Identify dynamics of effective teams
With all of this data, the team ran statistical models to understand which of the many inputs collected actually impacted team effectiveness. Using over 35 different statistical models on hundreds of variables, they sought to identify factors that:
- impacted multiple outcome metrics, both qualitative and quantitative
- surfaced for different kinds of teams across the organization
- showed consistent, robust statistical significance
The researchers found that what really mattered was less about who is on the team, and more about how the team worked together. In order of importance:
Psychological safety: Psychological safety refers to an individual’s perception of the consequences of taking an interpersonal risk or a belief that a team is safe for risk taking in the face of being seen as ignorant, incompetent, negative, or disruptive. In a team with high psychological safety, teammates feel safe to take risks around their team members. They feel confident that no one on the team will embarrass or punish anyone else for admitting a mistake, asking a question, or offering a new idea.
Structure and clarity: An individual’s understanding of job expectations, the process for fulfilling these expectations, and the consequences of one’s performance are important for team effectiveness. Goals can be set at the individual or group level, and must be specific, challenging, and attainable. Google often uses Objectives and Key Results (OKRs) to help set and communicate short and long term goals.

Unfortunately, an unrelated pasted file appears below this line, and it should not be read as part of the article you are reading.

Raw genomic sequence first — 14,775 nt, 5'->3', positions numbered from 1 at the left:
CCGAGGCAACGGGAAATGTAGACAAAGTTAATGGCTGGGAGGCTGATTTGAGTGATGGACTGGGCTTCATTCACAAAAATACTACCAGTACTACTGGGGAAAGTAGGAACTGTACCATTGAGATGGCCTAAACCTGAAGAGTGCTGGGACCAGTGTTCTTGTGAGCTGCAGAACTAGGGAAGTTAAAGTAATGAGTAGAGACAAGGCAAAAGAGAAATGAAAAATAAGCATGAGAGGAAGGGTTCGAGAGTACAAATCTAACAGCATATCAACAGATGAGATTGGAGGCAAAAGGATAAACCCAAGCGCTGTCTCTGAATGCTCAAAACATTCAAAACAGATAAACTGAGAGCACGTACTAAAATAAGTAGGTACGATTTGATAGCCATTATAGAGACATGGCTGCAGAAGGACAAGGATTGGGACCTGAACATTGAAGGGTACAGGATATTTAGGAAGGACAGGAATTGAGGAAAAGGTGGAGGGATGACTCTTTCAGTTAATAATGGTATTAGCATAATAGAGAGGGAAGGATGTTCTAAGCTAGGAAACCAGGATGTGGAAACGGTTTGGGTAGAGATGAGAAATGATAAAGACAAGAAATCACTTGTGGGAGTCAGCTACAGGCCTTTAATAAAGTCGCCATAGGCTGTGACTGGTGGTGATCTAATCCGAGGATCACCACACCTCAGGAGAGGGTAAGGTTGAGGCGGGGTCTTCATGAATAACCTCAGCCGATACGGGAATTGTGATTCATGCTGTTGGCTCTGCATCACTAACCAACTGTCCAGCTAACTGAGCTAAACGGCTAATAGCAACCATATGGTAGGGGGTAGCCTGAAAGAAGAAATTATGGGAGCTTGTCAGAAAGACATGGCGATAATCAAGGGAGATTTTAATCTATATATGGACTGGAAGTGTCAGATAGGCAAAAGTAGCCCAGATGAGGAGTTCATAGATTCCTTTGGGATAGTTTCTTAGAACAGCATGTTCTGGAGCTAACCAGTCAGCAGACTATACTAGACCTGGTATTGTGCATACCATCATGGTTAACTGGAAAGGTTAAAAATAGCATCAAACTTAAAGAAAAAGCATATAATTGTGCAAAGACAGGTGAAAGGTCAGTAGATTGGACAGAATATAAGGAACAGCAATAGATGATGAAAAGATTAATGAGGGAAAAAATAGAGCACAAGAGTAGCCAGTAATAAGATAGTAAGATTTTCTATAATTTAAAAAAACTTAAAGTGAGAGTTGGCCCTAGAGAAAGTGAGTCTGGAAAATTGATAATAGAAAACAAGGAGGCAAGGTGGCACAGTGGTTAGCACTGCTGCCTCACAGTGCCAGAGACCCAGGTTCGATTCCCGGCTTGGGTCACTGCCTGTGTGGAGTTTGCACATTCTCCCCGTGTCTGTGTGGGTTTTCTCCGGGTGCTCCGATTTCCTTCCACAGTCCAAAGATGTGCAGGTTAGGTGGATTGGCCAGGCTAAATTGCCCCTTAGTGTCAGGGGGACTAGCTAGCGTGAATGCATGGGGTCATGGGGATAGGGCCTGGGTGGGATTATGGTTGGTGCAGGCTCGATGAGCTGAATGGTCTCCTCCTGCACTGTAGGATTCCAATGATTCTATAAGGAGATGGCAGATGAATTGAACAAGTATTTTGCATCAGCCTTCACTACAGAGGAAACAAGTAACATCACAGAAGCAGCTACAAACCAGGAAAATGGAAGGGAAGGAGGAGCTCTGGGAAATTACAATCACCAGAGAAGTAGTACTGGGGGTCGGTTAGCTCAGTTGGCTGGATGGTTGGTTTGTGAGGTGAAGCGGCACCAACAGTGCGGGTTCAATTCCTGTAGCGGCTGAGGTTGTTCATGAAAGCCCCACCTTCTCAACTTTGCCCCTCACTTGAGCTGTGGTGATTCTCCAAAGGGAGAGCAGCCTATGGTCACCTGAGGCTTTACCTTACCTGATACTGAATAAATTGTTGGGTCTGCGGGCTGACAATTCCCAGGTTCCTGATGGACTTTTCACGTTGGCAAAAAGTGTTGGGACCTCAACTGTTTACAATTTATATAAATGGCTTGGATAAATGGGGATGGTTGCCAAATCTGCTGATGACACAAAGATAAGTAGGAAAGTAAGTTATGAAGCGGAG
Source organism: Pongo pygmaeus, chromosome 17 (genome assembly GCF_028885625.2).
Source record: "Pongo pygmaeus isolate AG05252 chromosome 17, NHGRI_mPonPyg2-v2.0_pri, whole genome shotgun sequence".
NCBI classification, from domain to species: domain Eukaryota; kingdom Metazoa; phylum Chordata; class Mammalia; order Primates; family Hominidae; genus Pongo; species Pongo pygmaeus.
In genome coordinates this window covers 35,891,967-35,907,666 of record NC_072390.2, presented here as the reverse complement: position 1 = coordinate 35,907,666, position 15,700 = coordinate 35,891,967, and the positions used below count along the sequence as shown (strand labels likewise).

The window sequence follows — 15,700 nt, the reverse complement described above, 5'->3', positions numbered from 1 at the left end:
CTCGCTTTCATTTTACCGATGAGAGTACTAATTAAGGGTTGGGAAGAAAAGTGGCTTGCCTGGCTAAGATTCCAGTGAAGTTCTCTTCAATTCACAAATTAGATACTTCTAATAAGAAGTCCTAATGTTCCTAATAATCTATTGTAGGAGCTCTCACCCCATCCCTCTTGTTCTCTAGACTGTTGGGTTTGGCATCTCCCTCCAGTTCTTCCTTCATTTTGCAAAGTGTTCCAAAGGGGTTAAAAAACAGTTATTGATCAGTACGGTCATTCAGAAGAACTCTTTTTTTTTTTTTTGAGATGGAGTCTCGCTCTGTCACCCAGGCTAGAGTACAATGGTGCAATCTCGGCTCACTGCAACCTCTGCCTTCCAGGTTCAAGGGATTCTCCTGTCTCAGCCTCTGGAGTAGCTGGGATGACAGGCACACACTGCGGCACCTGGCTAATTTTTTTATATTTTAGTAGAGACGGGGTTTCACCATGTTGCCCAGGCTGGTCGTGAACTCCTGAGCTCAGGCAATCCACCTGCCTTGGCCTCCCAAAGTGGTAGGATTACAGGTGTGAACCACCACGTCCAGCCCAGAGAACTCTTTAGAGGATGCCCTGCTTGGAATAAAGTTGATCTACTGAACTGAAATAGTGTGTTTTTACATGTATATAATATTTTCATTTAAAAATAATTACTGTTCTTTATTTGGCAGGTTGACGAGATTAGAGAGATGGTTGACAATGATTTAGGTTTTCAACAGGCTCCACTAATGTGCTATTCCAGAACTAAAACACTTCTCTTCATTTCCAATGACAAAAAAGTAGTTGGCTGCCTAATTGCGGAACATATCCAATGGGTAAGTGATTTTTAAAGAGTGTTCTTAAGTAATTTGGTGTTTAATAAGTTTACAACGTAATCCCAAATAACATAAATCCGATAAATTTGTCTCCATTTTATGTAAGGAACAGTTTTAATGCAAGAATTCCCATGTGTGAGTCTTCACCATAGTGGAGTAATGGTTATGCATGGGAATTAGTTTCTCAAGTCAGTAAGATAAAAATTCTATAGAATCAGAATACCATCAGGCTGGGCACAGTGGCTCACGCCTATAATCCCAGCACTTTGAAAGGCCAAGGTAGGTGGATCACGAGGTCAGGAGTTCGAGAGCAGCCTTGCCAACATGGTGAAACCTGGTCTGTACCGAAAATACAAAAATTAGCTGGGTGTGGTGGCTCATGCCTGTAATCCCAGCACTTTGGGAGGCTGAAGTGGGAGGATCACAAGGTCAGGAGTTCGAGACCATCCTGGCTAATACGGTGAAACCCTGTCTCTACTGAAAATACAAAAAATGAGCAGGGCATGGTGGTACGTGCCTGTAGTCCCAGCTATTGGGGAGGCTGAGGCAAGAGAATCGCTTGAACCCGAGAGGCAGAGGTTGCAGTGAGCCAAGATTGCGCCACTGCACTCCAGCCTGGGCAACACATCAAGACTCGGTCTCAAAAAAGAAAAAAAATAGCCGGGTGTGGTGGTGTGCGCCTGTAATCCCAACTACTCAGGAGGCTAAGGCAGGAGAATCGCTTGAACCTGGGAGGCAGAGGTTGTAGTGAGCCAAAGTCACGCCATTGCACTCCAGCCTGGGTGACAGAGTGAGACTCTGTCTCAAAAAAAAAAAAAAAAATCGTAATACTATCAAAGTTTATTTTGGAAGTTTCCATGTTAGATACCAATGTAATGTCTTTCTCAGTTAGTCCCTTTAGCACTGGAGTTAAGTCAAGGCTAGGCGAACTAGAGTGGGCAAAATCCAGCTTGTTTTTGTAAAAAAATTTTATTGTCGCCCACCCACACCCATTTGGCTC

Meaning: Finding a sense of purpose in either the work itself or the output is important for team effectiveness. The meaning of work is personal and can vary: financial security, supporting family, helping the team succeed, or self-expression for each individual, for example.
Impact: The results of one’s work, the subjective judgement that your work is making a difference, is important for teams. Seeing that one’s work is contributing to the organization’s goals can help reveal impact.
The researchers also discovered which variables were not significantly connected with team effectiveness at Google:
- Colocation of teammates (sitting together in the same office)
- Consensus-driven decision making
- Extroversion of team members
- Individual performance of team members
- Workload size
- Team size
It’s important to note though that while these variables did not significantly impact team effectiveness measurements at Google, that doesn’t mean they’re not important elsewhere. For example, while team size didn’t pop in the Google analysis, there is a lot of research showing the importance of it. Many researchers have identified smaller teams - containing less than 10 members - to be more beneficial for team success than larger teams (Katzenbach & Smith, 1993; Moreland, Levine, & Wingert, 1996. Smaller teams also experience better work-life quality (Campion et al., 1993), work outcomes (Aube et al., 2011), less conflict, stronger communication, more cohesion (Moreland & Levine, 1992; Mathieu et al., 2008), and more organizational citizenship behaviors (Pearce and Herbik, 2004).